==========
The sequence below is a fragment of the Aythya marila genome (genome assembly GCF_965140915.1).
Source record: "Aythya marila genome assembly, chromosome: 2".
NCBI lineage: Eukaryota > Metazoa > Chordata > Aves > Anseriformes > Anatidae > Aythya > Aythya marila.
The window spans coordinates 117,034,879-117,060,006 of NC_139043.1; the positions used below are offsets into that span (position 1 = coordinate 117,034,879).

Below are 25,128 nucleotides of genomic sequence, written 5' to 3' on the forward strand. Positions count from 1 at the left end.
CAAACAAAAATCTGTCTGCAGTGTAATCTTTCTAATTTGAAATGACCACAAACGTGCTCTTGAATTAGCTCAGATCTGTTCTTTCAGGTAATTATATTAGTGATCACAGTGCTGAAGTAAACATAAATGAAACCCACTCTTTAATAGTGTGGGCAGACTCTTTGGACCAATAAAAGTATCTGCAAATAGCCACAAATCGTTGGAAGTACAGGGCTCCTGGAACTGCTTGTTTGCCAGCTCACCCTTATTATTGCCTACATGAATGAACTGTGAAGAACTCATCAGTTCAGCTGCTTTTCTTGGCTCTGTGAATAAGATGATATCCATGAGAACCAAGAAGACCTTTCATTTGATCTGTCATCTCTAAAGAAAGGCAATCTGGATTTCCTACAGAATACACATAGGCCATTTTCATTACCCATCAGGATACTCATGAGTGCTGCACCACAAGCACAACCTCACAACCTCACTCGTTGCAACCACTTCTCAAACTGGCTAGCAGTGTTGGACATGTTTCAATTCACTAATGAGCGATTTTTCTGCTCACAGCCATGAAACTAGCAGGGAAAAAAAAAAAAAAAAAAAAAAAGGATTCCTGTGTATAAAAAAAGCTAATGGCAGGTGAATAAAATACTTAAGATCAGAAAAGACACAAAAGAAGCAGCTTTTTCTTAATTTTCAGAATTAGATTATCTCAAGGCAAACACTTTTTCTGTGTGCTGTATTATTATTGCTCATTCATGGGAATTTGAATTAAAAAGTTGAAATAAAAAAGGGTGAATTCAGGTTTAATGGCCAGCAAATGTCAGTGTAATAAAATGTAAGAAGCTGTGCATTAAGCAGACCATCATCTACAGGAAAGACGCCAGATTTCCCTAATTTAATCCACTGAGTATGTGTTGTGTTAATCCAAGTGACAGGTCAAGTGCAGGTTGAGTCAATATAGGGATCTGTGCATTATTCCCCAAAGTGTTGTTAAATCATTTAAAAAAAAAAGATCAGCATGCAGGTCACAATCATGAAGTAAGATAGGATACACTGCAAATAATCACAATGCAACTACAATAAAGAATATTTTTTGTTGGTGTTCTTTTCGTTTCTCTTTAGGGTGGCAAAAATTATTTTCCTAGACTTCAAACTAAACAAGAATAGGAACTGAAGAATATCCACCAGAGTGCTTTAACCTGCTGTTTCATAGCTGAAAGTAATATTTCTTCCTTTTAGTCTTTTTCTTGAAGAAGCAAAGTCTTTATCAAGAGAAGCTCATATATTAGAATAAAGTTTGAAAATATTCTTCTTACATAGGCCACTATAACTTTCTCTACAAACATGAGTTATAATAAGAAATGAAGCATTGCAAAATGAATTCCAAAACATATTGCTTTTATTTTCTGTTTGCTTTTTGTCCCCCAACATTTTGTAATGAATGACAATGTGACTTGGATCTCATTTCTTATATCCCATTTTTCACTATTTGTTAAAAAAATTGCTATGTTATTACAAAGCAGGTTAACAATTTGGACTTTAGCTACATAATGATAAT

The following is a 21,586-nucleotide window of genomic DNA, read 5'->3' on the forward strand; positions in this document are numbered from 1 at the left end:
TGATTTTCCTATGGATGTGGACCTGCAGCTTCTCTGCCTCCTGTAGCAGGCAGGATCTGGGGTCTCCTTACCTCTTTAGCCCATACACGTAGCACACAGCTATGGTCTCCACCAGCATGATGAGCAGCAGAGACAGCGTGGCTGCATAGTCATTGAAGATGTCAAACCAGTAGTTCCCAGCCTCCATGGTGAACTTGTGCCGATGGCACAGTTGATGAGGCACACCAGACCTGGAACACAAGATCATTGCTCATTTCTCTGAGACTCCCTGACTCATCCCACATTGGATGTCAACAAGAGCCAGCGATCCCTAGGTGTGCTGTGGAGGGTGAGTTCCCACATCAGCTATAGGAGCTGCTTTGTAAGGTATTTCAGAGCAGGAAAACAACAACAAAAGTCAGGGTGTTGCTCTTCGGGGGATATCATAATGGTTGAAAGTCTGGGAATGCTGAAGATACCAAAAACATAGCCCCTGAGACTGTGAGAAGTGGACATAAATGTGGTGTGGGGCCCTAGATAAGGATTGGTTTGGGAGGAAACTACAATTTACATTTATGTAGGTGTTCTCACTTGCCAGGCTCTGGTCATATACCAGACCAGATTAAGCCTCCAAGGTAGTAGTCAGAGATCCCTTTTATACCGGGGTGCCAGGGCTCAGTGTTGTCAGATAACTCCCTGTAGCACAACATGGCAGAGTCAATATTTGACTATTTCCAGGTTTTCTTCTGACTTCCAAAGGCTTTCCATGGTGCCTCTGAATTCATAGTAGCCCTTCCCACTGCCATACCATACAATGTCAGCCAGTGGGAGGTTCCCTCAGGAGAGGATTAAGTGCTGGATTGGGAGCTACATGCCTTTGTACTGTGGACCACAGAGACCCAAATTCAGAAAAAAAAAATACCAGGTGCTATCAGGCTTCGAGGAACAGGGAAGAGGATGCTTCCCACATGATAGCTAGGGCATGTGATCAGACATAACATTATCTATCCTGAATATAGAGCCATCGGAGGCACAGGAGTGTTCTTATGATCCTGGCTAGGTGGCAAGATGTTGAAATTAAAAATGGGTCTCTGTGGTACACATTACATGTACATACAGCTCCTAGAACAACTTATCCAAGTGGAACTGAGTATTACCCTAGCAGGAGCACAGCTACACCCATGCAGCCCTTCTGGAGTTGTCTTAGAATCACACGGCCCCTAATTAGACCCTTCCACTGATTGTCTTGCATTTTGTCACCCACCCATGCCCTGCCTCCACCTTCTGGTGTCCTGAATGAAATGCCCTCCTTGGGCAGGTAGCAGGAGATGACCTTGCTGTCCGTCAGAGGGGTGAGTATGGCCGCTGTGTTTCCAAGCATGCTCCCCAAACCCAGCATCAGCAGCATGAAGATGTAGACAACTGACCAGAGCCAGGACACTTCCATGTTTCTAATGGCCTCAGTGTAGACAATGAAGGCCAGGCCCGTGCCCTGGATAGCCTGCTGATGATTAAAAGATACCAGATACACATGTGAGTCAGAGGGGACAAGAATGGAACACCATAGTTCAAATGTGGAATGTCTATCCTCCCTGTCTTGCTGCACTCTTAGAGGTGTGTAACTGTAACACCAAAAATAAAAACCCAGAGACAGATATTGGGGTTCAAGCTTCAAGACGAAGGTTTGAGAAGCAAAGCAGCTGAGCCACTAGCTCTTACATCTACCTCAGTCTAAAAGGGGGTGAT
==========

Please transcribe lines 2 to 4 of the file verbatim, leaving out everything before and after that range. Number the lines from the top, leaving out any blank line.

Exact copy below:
Source record: "Aythya marila genome assembly, chromosome: 2".
NCBI lineage: Eukaryota > Metazoa > Chordata > Aves > Anseriformes > Anatidae > Aythya > Aythya marila.
The window spans coordinates 117,034,879-117,060,006 of NC_139043.1; the positions used below are offsets into that span (position 1 = coordinate 117,034,879).